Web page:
Washington, DC (TFC) – To be clear: (rape) apologizing is making “a defense in speech or writing of a belief or idea”(rape). Saying that rape is not preventable is rape apologizing. If you can’t prevent something, the logical extension is to let it happen, which is the conclusion that Msiska came to when she said, “As long as you aren’t abducted and kept as a sex slave, sexual assaults are usually over fairly quickly.”
The premise of the article stands as thus: women have been “brainwashed” to expect male violence, and since “rape is impossible to prevent,” women should get over our fears. After all, why are women choosing “the years of self-repression and fear that [they] have to go through as the price of being female, while [our] brothers are free”?
Let’s start with the the fact that my rape would have not occurred if I had, you guessed it, taken precautions against it. A precaution is “a measure taken in advance to prevent something dangerous.” That is all. If I had not trusted male friends so much, as a precaution, I would not have been as vulnerable. Period. Violent and sexual predators prey on weaker people, and women are conditioned to be weak and passive. Even taking the precaution of teaching women how to speak up when they want to say no, would be beneficial.
Msiska didn’t specify which precautions could be beneficial, and which were harmful. She claims women taking precautions in general is a repression of the self. But it’s not. Repression is “the action of subduing someone or something by force”. Men are repressing women with coercion and force, and the threat of force, within rape culture.
In her swing-and-miss article about victim blaming, she manages to center everything around blaming the victim. When women take precautions to prevent the very real threat of male violence and rape, women are repressing themselves?
Women aren’t “brainwashed” into thinking male violence is rampant, it is rampant. It’s not a figment of our imagination, it’s not a fiction or a paranoia. Women exhibit healthy, realistic behaviors by sticking close to girl friends, taking self defense classes, carrying weapons and learning how to stand up for themselves. Msiska’s ideology is akin to telling Syrian families to continue their lives uninterrupted in spite of violence, and furthermore, that they would be repressing themselves by not doing so.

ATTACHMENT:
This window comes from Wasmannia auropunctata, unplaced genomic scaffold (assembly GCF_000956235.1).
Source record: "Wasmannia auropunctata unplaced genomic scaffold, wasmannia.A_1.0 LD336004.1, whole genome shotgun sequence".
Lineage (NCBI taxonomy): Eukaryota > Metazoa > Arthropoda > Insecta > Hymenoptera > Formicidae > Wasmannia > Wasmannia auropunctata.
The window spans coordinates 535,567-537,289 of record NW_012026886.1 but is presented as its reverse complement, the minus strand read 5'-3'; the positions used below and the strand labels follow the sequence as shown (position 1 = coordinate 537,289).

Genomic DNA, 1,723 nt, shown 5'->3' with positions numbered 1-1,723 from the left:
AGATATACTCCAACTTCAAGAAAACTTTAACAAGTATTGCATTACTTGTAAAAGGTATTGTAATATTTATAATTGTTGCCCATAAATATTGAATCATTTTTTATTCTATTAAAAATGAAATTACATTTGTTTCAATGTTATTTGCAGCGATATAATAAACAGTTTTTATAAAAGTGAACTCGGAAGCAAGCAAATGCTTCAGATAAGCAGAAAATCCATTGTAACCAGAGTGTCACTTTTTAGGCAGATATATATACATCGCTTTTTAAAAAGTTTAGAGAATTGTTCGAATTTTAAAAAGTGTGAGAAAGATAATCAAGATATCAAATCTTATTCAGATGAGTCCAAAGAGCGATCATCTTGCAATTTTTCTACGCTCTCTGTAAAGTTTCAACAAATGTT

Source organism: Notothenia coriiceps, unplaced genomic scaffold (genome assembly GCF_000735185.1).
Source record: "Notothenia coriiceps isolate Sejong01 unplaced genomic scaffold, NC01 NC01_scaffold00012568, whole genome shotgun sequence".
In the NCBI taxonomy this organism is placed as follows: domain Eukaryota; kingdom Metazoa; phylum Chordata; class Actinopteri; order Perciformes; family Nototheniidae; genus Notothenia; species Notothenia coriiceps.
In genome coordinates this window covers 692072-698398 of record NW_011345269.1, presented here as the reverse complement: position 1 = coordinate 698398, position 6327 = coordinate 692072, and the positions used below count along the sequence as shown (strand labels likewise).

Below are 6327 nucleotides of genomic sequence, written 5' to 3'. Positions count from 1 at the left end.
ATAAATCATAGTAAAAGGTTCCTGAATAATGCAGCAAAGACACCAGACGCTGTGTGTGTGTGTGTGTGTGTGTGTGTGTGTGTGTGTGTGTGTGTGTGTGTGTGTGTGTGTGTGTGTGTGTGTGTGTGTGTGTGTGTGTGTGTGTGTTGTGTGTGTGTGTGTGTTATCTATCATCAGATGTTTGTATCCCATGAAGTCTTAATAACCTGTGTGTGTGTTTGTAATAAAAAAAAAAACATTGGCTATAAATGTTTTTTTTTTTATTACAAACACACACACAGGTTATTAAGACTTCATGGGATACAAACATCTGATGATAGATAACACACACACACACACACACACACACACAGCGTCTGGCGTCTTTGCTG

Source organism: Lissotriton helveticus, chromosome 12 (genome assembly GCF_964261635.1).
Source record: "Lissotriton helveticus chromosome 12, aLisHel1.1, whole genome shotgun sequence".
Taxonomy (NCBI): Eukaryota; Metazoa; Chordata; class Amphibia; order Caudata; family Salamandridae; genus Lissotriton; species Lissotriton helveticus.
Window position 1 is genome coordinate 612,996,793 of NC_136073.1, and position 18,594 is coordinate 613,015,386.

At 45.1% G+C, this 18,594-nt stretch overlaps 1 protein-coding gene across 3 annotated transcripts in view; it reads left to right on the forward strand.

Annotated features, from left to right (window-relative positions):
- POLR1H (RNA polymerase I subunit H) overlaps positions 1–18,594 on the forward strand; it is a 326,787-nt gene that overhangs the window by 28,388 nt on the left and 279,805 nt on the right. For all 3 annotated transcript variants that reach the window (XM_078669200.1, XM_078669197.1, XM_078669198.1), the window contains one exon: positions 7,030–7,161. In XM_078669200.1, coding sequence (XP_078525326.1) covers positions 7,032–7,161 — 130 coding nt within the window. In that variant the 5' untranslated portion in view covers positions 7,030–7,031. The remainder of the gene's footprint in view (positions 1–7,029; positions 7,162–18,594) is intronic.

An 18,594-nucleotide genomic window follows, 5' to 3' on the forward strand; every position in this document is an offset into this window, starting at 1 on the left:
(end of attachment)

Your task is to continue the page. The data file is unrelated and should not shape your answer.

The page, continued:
Consider another analogy: you’re black. You live in the time when black people were allowed to vote, but many who had tried experienced violence from white males. Why should black people “self-repress” by being afraid, by taking precautionary measures, why should they arm themselves? ‘Unless they kill you, the beating probably wont last that long anyways.’
This is absurdity. Black power activists in the movement practiced being harassed so they would know how to respond appropriately and with the correct level of force. They organized to protect themselves, while demanding that the violence stop, and the violent men be held accountable.
Is this to say that women should be blamed for assault if they don’t take precautions, or that it’s their responsibility to stop rape? Absolutely not. Taking steps to protecting yourself and your sisters, and placing the blame and responsibility where it belongs (with rapists) are not mutually exclusive tactics. This is an especially important realization in a world that isn’t actively doing much to stop men from raping or holding them accountable after the fact.
Catch 22’s are the basis of oppression. The catch here is that: if you don’t prepare, you are more vulnerable to violence. If you do: you spend your time worrying, preparing, and avoiding.
The truth is that women don’t repress themselves either way–men are the ones repressing them. Of the two options, taking precautions to navigate the world women live in is the rational option. Women live behind enemy lines.
Msiska also uses the fact that victims aren’t taken seriously as a reprehensible argument to support her beliefs. This is a keystone of contradictory thought. If women are not likely to get justice after the fact, or even be listened to, why would we council women to not take their safety into their own hands?
The article might as well be named “Don’t be afraid of men, and let them rape you.” It’s written without the context of how rape and rape culture shapes our lives, because women want to survive and not be attacked. It also completely negates the fact that many women taking these precautionary measures have already experienced assault and rape.
The tactics being prescribed by Msiska would result in desensitization to rape culture and compliant rape victims. The ultimate finalizing of a rape culture.
To conclude: the article that needs to be written one which discusses tactics within the context of how rampant male violence operates. Since most rapes happen by people women know and/or are close with, what tactics can they use to protect each other? Themselves? Let’s get smart about tactics. Putting precautions in place means women will know exactly what to do when they are in danger.
Telling women not to take any precautions is unsafe. I advise against it.
Charles Rae writes about power, social justice and law enforcement.